8° 35' 60S Long 148° 16' 0E Located on the north coast of New Guinea, to the west of Sanananda and east of Haddy's Village and Buna.
During the night of July 21-22, 1942 Japanese ships arrived off Gona. On July 22, 1942 they began landing troops that advanced inland.
On July 22, 1942 a platoon of the Papuan Infantry Battalion (PIB) made up of Papuan soldiers, under the command of Australian Lt. John Chalk reported the Japanese landing. That night, the PIB took up positions on a hill overlooking the Gona to Sangara Road and ambushed the Japanese, then retreated.
The Japanese established a base area at Gona in support of their advance inland and landed additional supplies and reinforcements at this location. Following the defeat of the Japanese offensive over the Kokoda Trail, Allied forces advanced toward the Japanese beachhead area including Buna, Gona and Sanananda.
Prior to the battle, General Yokomata took command of Japanese forces and
800 reinforcements landed at Gona and Sanananda. The
Japanese constructed a system of strong defenses in the area including coconut log bunkers,
machine gun nest, rifle pits and snipers positions along a 20km beachhead spanning Gona, Sanananda and Buna.
Japanese and Allied missions against Gona
July 21, 1942 - February 3, 1942
Battle of Gona
By November 7, 1942 Australian Army troops began to arrive in the area
and prepared for the Battle of Gona, to eliminate the remaining Japanese. Between November 19 - December 21, 1942
Australian Army troops from the 25th Brigade and 21st Brigade attacked with support from the 3rd Militia Battalion, 39th Militia Battalion and the 7th Division. Fighting in
appalling conditions they slowly overwhelmed the Japanese defenders
that refused to surrender. On December 9, 1942 Australian Battalion
commander Lt. Col. Ralph Honner sent the famous signal: "Gona's
indicating its capture, but fighting continued to the west near Haddy's
Village. On December 28, 1942, the Battle of Gona ended when Japanese General Yokomata was ordered
to withdraw his remaining forces to Sanananda.
Gona is located at the terminus of the road that follows
the wartime era track. PMV buses from Popondetta travel here daily
and the memorial sites are often visited by trekkers who walked the Kokoda Trail or those interested in history.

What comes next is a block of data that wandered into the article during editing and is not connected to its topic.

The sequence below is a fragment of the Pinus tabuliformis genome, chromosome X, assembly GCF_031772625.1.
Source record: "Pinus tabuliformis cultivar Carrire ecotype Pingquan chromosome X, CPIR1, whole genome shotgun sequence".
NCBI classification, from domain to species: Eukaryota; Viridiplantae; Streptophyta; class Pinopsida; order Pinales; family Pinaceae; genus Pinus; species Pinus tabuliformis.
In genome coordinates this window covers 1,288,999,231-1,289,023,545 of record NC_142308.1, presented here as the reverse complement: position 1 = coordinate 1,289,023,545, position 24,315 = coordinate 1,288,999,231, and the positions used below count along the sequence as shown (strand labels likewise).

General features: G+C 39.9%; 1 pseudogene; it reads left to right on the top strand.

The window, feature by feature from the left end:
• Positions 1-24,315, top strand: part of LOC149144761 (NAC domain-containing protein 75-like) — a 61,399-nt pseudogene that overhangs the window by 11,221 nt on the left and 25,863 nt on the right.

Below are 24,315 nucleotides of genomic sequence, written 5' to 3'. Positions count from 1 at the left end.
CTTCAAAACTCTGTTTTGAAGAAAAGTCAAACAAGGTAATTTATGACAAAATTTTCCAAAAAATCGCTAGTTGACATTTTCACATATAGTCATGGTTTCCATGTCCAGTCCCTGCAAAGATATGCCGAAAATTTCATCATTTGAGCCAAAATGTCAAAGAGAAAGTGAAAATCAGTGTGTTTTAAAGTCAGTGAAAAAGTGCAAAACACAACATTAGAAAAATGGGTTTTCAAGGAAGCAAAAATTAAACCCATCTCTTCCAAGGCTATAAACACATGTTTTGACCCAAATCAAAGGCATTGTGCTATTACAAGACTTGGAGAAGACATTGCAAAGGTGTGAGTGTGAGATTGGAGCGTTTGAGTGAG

site of a prewar Anglican Church (Church of England) built at
missionaries were at Gona, and declined urgings to leave the area due
to the approaching war. When the Japanese
landed at Gona the three staff remained: Father James Benson (Reverend),
May Hayman (nurse) Mavis Parkins (school teacher). When the Japanese
three surrendered. The two women missionaries and a six year old
house boy who were beheaded on the beach. Father
Benson was taken prisoner and sent to Rabaul. He was
liberated in September 1945. He kept a secret diary and after the war wrote the book Prisoner's Base and Home Again that includes an extensive account about the Gona mission, their escape and his capture.
the cross from the old church, with bullet holes present is
displayed in front of the overgrown site of the former church. Only
the top part of the original cross remains, and has been attached
to a new base portion. Several contemporary graves, including the
graves of the Anglican martyrs are located in front of the cross.
P-400 Airacobra AP377
pilot Welker crashed July 6, 1942
Gona Memorial Medical Center
health center was funded by veterans of the battle of Gona and
Rotary members in Australia. A dedication plaque to the two martyrs
who were killed by the Japanese reads: "May Hayman & Mavis
Parkins who faithfully worked for the benefit of the people of
the Gona area and finally gave their lives to the cause of Christianity
witness, August 1942."
Unknown Aircraft Wreck
Possibly RAAF DB-7 Boston
Maru (The Gona Wreck)
Sunk July 22, 1942 offshore Gona
A-20G Havoc 43-9410
Pilot Wisdom MIA April 10, 1944
A-20G "A Touch of Texas" 43-9623
Pilot Palmer ditched March 12, 1944 offshore Gona
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April 30, 2014